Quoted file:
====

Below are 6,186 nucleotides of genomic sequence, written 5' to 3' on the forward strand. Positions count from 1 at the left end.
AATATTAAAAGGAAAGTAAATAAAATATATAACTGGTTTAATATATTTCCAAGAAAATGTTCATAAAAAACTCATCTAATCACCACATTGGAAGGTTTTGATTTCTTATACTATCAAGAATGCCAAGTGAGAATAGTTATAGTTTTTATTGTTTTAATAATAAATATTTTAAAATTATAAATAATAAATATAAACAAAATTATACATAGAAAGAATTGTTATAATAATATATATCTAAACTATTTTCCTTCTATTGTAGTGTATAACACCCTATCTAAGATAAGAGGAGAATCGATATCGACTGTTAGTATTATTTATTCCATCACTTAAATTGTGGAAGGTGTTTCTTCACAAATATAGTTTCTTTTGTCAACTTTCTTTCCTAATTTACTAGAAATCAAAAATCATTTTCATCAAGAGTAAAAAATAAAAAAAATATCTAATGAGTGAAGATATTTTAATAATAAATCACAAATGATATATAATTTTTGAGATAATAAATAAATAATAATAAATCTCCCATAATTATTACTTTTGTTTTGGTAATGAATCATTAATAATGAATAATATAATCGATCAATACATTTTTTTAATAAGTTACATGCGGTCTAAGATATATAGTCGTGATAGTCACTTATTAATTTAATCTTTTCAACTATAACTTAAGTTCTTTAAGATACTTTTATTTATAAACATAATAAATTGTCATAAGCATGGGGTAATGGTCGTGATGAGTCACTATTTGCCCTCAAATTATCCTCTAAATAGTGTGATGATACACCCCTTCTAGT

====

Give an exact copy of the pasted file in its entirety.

Below are 6,186 nucleotides of genomic sequence, written 5' to 3' on the forward strand. Positions count from 1 at the left end.
AATATTAAAAGGAAAGTAAATAAAATATATAACTGGTTTAATATATTTCCAAGAAAATGTTCATAAAAAACTCATCTAATCACCACATTGGAAGGTTTTGATTTCTTATACTATCAAGAATGCCAAGTGAGAATAGTTATAGTTTTTATTGTTTTAATAATAAATATTTTAAAATTATAAATAATAAATATAAACAAAATTATACATAGAAAGAATTGTTATAATAATATATATCTAAACTATTTTCCTTCTATTGTAGTGTATAACACCCTATCTAAGATAAGAGGAGAATCGATATCGACTGTTAGTATTATTTATTCCATCACTTAAATTGTGGAAGGTGTTTCTTCACAAATATAGTTTCTTTTGTCAACTTTCTTTCCTAATTTACTAGAAATCAAAAATCATTTTCATCAAGAGTAAAAAATAAAAAAAATATCTAATGAGTGAAGATATTTTAATAATAAATCACAAATGATATATAATTTTTGAGATAATAAATAAATAATAATAAATCTCCCATAATTATTACTTTTGTTTTGGTAATGAATCATTAATAATGAATAATATAATCGATCAATACATTTTTTTAATAAGTTACATGCGGTCTAAGATATATAGTCGTGATAGTCACTTATTAATTTAATCTTTTCAACTATAACTTAAGTTCTTTAAGATACTTTTATTTATAAACATAATAAATTGTCATAAGCATGGGGTAATGGTCGTGATGAGTCACTATTTGCCCTCAAATTATCCTCTAAATAGTGTGATGATACACCCCTTCTAGT